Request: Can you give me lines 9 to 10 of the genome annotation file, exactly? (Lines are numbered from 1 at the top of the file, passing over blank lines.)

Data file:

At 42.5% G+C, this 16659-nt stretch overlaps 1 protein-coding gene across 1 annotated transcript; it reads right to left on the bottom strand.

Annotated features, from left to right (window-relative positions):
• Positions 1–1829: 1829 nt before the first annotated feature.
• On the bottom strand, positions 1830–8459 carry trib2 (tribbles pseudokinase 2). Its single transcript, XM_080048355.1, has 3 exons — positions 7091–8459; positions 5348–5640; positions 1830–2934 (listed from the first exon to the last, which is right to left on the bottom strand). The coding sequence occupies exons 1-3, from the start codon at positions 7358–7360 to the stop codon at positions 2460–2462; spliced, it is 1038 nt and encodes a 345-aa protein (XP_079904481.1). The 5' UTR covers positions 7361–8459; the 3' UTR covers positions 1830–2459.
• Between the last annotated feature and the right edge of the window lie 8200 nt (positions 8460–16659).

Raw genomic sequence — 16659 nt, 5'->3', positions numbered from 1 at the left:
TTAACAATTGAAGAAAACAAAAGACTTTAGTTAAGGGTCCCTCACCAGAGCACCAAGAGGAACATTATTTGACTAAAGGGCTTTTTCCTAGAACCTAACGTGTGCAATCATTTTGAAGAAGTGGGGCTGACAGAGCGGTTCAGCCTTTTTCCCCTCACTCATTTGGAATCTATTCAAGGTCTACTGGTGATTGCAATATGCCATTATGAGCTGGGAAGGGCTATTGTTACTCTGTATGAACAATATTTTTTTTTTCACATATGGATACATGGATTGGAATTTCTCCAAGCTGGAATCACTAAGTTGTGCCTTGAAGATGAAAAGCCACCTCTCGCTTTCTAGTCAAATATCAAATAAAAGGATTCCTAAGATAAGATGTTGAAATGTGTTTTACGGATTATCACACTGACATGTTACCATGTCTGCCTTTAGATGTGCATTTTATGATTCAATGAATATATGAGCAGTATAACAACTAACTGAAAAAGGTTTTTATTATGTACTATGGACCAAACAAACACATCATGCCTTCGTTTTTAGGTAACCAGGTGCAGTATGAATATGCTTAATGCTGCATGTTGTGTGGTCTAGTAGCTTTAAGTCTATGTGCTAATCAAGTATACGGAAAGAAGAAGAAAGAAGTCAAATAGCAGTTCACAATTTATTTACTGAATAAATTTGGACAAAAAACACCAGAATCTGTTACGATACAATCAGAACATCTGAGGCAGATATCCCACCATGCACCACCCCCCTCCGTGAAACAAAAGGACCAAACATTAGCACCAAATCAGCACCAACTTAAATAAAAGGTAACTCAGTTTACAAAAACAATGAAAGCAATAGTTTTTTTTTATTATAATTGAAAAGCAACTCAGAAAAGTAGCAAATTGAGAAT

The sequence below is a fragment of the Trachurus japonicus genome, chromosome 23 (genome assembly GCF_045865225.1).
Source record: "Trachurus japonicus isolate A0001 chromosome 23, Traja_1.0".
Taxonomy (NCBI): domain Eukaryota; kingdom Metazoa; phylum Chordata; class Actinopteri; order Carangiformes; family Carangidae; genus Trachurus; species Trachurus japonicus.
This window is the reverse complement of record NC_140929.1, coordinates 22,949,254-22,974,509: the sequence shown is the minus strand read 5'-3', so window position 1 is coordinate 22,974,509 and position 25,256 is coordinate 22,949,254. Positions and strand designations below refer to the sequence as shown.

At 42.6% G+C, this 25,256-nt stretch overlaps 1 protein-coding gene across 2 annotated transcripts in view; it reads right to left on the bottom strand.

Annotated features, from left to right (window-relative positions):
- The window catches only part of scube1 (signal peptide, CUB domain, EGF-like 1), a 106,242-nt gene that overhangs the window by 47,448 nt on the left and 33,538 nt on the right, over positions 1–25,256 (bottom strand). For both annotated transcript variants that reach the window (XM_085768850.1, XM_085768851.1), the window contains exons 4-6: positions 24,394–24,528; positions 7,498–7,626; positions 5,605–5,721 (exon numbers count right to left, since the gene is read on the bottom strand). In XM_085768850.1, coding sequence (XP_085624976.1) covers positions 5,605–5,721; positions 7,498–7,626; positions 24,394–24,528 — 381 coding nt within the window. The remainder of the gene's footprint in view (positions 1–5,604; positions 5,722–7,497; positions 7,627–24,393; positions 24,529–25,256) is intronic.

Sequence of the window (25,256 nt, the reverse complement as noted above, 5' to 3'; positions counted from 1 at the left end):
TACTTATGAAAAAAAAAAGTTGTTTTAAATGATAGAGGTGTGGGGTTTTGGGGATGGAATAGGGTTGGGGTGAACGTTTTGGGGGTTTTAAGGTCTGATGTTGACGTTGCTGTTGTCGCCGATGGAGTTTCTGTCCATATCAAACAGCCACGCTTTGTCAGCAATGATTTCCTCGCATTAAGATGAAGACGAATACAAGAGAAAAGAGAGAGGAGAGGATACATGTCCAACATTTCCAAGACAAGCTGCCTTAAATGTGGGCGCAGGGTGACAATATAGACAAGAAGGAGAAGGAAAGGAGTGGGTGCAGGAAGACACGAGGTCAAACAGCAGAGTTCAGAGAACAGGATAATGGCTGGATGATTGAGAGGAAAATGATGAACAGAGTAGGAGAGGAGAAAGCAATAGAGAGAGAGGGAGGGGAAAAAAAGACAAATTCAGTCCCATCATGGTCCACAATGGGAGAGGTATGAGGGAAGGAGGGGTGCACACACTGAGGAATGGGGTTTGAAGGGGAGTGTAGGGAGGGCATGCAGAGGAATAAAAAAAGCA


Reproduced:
Source record: "Trachurus japonicus isolate A0001 chromosome 23, Traja_1.0".
Taxonomy (NCBI): domain Eukaryota; kingdom Metazoa; phylum Chordata; class Actinopteri; order Carangiformes; family Carangidae; genus Trachurus; species Trachurus japonicus.